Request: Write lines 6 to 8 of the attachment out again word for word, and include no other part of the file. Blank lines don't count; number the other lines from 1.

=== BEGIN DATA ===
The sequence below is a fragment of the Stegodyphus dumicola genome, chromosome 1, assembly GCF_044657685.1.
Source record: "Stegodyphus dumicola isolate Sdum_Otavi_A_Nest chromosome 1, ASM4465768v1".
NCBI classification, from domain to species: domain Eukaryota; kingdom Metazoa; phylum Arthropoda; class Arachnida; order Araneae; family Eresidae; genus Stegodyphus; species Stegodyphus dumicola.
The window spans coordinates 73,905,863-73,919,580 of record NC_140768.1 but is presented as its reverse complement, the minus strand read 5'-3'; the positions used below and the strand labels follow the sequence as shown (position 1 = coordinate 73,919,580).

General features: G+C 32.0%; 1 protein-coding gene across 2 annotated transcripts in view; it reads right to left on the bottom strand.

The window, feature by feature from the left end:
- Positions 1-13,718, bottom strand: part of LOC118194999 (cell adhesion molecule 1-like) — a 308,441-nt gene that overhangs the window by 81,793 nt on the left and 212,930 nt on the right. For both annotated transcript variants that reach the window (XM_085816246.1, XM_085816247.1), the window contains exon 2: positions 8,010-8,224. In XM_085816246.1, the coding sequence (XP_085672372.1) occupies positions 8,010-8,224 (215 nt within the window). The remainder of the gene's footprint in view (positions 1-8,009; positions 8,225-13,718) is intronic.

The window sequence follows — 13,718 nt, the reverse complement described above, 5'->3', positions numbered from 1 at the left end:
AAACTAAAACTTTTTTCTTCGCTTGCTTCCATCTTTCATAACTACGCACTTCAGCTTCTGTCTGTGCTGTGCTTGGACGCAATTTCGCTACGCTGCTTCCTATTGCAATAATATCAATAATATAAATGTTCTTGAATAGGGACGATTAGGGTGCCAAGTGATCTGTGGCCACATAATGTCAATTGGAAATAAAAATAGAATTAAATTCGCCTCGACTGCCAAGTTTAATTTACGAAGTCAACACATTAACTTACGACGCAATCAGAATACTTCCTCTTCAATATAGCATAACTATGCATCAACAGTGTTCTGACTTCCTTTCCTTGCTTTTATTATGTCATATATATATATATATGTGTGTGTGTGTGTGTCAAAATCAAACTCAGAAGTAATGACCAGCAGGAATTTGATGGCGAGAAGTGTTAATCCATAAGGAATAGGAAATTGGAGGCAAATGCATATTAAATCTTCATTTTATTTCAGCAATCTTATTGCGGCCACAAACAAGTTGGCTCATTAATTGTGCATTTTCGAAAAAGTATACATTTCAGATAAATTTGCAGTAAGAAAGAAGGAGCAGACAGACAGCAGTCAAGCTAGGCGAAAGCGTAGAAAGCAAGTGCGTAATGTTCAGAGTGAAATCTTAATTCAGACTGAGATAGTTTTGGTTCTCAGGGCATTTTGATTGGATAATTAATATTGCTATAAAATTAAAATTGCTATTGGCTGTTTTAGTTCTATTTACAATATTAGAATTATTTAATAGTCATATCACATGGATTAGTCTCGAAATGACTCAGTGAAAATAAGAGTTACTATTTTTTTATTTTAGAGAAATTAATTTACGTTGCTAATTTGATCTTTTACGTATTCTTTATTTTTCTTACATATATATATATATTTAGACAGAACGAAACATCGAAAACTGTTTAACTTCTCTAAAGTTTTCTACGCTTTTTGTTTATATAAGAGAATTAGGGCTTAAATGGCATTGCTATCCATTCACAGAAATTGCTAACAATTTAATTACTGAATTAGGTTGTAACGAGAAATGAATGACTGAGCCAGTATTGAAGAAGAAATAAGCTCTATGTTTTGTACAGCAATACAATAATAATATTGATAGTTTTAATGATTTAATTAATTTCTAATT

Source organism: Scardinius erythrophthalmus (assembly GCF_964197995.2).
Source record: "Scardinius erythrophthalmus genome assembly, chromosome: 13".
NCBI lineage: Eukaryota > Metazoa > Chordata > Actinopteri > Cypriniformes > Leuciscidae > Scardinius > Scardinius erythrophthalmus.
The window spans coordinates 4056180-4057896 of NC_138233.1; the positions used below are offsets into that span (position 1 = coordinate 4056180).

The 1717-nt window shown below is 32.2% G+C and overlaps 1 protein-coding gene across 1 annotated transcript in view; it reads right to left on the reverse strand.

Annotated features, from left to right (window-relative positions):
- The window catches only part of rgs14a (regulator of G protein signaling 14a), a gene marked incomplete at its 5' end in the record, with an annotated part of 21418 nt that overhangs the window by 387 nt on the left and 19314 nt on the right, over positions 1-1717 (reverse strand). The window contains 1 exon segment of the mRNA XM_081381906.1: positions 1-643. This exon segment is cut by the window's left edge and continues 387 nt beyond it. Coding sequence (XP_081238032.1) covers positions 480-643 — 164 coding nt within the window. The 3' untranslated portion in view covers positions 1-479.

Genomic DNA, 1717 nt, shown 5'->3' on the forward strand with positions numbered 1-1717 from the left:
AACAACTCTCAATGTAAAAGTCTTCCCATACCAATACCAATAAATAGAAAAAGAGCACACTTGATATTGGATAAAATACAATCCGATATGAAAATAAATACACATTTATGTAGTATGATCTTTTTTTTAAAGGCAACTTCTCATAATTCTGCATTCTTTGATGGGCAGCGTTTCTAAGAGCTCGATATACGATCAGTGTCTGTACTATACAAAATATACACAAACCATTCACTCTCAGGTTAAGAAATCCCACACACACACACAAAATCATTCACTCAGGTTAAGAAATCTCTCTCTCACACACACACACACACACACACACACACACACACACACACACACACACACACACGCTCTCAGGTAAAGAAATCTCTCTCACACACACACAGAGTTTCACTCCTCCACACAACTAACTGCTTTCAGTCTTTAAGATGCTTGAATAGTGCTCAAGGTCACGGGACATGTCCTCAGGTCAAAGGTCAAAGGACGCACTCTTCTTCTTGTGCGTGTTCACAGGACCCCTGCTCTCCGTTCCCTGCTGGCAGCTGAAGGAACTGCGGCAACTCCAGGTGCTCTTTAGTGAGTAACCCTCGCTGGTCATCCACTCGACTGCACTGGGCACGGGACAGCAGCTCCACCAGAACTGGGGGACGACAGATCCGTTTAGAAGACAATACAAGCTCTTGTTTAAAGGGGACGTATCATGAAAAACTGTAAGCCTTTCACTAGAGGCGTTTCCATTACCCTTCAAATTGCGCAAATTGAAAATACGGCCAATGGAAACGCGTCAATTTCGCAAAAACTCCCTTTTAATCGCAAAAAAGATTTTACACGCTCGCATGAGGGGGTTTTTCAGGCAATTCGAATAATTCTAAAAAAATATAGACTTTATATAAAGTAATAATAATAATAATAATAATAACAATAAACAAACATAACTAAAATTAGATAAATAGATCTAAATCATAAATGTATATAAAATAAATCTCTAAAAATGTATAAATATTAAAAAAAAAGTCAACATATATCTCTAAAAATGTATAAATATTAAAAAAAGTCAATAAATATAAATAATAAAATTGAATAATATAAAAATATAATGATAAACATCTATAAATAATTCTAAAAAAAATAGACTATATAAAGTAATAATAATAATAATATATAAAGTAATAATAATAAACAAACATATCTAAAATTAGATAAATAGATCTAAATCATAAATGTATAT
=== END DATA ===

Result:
The window, feature by feature from the left end:
- Positions 1-13,718, bottom strand: part of LOC118194999 (cell adhesion molecule 1-like) — a 308,441-nt gene that overhangs the window by 81,793 nt on the left and 212,930 nt on the right. For both annotated transcript variants that reach the window (XM_085816246.1, XM_085816247.1), the window contains exon 2: positions 8,010-8,224. In XM_085816246.1, the coding sequence (XP_085672372.1) occupies positions 8,010-8,224 (215 nt within the window). The remainder of the gene's footprint in view (positions 1-8,009; positions 8,225-13,718) is intronic.

The window sequence follows — 13,718 nt, the reverse complement described above, 5'->3', positions numbered from 1 at the left end: